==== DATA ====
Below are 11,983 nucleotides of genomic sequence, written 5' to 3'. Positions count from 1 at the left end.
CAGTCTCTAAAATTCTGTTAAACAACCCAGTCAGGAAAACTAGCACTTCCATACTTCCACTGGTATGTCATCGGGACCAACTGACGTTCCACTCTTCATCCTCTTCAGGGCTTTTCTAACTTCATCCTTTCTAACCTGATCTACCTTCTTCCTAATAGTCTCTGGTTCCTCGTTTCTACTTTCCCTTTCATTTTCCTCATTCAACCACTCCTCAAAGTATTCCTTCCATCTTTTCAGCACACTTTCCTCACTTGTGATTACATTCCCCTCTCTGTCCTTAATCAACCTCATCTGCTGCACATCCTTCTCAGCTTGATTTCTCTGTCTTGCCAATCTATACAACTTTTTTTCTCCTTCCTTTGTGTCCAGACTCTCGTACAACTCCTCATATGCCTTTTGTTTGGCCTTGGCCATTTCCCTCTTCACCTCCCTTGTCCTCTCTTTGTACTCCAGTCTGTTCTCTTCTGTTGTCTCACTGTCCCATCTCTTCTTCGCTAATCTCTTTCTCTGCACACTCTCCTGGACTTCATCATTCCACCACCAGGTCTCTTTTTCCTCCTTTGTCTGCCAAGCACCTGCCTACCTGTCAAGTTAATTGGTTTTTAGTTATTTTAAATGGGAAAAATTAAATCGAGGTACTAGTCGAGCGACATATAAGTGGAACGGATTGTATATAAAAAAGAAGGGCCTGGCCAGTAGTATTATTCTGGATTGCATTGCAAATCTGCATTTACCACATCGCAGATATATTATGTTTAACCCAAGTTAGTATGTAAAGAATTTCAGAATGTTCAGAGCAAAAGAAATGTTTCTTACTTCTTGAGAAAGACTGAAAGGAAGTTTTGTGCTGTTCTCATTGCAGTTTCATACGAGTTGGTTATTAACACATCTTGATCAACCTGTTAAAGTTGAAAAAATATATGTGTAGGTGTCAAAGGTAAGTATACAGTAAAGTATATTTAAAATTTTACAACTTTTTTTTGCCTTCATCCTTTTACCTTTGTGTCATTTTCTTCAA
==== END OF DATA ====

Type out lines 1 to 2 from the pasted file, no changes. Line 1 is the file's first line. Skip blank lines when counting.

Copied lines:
Below are 11,983 nucleotides of genomic sequence, written 5' to 3'. Positions count from 1 at the left end.
CAGTCTCTAAAATTCTGTTAAACAACCCAGTCAGGAAAACTAGCACTTCCATACTTCCACTGGTATGTCATCGGGACCAACTGACGTTCCACTCTTCATCCTCTTCAGGGCTTTTCTAACTTCATCCTTTCTAACCTGATCTACCTTCTTCCTAATAGTCTCTGGTTCCTCGTTTCTACTTTCCCTTTCATTTTCCTCATTCAACCACTCCTCAAAGTATTCCTTCCATCTTTTCAGCACACTTTCCTCACTTGTGATTACATTCCCCTCTCTGTCCTTAATCAACCTCATCTGCTGCACATCCTTCTCAGCTTGATTTCTCTGTCTTGCCAATCTATACAACTTTTTTTCTCCTTCCTTTGTGTCCAGACTCTCGTACAACTCCTCATATGCCTTTTGTTTGGCCTTGGCCATTTCCCTCTTCACCTCCCTTGTCCTCTCTTTGTACTCCAGTCTGTTCTCTTCTGTTGTCTCACTGTCCCATCTCTTCTTCGCTAATCTCTTTCTCTGCACACTCTCCTGGACTTCATCATTCCACCACCAGGTCTCTTTTTCCTCCTTTGTCTGCCAAGCACCTGCCTACCTGTCAAGTTAATTGGTTTTTAGTTATTTTAAATGGGAAAAATTAAATCGAGGTACTAGTCGAGCGACATATAAGTGGAACGGATTGTATATAAAAAAGAAGGGCCTGGCCAGTAGTATTATTCTGGATTGCATTGCAAATCTGCATTTACCACATCGCAGATATATTATGTTTAACCCAAGTTAGTATGTAAAGAATTTCAGAATGTTCAGAGCAAAAGAAATGTTTCTTACTTCTTGAGAAAGACTGAAAGGAAGTTTTGTGCTGTTCTCATTGCAGTTTCATACGAGTTGGTTATTAACACATCTTGATCAACCTGTTAAAGTTGAAAAAATATATGTGTAGGTGTCAAAGGTAAGTATACAGTAAAGTATATTTAAAATTTTACAACTTTTTTTTGCCTTCATCCTTTTACCTTTGTGTCATTTTCTTCAA